Our cover story this month takes a break from the here and now to travel to the future, one that's envisioned by some really smart people (including a few suggestions from our editors).
Our cover story this month takes a break from the here and now to travel to the future, one that's envisioned by some really smart people (including a few suggestions from our editors). Columbus, in so many ways a youthful city, collectively spends a lot of time thinking and talking about the future, near and distant. Tangled up in those ponderings are questions of who we are to ourselves and to the world outside our city and who we'll be 10, 20 and 50 years from now.
What is certain is this ain't your grandma's Columbus. Or even your dad's. In 2015, Columbus has infectious energy that seems to spring from every corner. "Entrepreneurial" and "collaborative" are buzzwords that are on the brink of "Portlandia"-style parody. It's easy to get caught up in reveling in what's new and what's being attempted. I hope our "Think Big!" cover story walks the line between celebrating that spirit and constructively criticizing it.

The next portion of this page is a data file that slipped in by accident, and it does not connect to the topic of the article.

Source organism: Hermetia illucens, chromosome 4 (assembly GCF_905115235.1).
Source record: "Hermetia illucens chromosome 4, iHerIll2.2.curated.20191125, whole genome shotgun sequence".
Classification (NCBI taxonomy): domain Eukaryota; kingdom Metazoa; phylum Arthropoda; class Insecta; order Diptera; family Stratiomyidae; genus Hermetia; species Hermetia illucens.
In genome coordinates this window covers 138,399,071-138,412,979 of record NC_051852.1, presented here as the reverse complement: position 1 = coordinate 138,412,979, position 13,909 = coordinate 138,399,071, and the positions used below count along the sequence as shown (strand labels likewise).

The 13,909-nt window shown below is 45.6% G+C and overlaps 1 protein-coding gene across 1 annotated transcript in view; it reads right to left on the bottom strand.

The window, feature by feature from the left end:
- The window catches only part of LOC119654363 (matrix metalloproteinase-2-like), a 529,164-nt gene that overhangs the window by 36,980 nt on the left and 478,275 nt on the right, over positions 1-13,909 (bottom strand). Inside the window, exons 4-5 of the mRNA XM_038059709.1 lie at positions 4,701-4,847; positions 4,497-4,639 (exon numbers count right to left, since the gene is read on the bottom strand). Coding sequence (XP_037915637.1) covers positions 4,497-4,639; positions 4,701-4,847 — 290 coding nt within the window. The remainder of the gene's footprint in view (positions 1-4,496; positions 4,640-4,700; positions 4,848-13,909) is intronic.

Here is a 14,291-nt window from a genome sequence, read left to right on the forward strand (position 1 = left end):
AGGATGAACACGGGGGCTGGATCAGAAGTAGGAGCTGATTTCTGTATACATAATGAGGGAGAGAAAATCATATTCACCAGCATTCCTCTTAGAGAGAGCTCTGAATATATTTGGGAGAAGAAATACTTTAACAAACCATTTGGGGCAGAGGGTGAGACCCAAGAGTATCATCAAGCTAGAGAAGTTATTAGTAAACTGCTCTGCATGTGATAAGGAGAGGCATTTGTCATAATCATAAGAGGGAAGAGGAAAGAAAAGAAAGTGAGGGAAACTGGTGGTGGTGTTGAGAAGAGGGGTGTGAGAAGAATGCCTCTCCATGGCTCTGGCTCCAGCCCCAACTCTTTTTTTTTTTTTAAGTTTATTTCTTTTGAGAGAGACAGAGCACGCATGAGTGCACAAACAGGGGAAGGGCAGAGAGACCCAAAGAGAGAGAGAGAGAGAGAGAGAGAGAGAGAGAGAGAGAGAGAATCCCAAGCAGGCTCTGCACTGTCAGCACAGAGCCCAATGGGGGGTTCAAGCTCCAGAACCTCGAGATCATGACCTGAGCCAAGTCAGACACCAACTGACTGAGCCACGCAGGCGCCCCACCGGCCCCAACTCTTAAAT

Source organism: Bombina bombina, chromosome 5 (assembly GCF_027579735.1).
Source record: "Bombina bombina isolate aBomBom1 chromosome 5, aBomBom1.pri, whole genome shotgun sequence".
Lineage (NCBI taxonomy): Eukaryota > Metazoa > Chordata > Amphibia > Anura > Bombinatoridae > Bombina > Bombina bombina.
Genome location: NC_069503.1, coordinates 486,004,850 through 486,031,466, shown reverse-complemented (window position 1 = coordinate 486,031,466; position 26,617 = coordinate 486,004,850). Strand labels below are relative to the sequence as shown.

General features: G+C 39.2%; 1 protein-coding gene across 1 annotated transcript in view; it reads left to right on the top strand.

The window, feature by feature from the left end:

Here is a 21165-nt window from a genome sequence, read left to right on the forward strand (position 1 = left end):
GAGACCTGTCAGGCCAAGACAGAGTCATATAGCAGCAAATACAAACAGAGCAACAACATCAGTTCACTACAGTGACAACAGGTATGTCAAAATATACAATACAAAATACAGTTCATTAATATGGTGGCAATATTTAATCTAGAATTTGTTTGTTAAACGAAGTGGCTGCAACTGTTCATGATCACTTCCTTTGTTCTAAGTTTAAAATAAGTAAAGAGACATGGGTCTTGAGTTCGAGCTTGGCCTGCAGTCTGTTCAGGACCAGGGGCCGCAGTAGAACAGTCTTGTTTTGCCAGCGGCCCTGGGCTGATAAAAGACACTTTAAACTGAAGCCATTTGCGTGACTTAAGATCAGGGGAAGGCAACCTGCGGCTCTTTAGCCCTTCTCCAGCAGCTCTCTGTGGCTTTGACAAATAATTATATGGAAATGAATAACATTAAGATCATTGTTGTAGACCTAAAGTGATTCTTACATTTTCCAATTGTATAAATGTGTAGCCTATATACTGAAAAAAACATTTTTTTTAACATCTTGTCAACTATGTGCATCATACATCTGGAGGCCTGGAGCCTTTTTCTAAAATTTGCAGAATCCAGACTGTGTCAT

The story is anchored by seven "dreamers," the aforementioned super-smart people who offered their vision of what the city needs-not to remain good, but to become great. My two favorites: chef Avishar Barua and architect Michael Bongiorno. (And not just because I have a preoccupation with food and buildings.) What l like about both of them is they are agitating for change, for more, for better-but not in an alienating or cynical way. We could use more voices like Avishar and Michael's in the conversation about our present and our future.
With due respect to Mayor Coleman (upon whose future we speculate here), swagger isn't going to cut it. In fact, too much swagger-positive attitude and pride-is unproductive. I fear our accessibility and low barrier to entry could make us, well, soft. Some efforts-events, organizations, businesses-that wouldn't survive the first cut in other markets not only launch here but receive praise meant to be encouraging but could, ironically, wind up lowering the bar, or at least failing to raise it. That accessibility is part of what makes Columbus so-in a good way!-entrepreneurial and collaborative. But we should acknowledge the potential pitfalls, be honest with each other and resist becoming myopic.
In some circles, this will be considered discouraging or negative. It can be hard to find someone who publicly disagrees with the status quo in Columbus. But in order to grow and improve, we must disagree, debate and, yes, even argue. We love a good experiment here. We applaud our fellow citizens when they try something new. Let's do each other a favor and push and tug and pull those experiments into something better. That is collaboration at its best.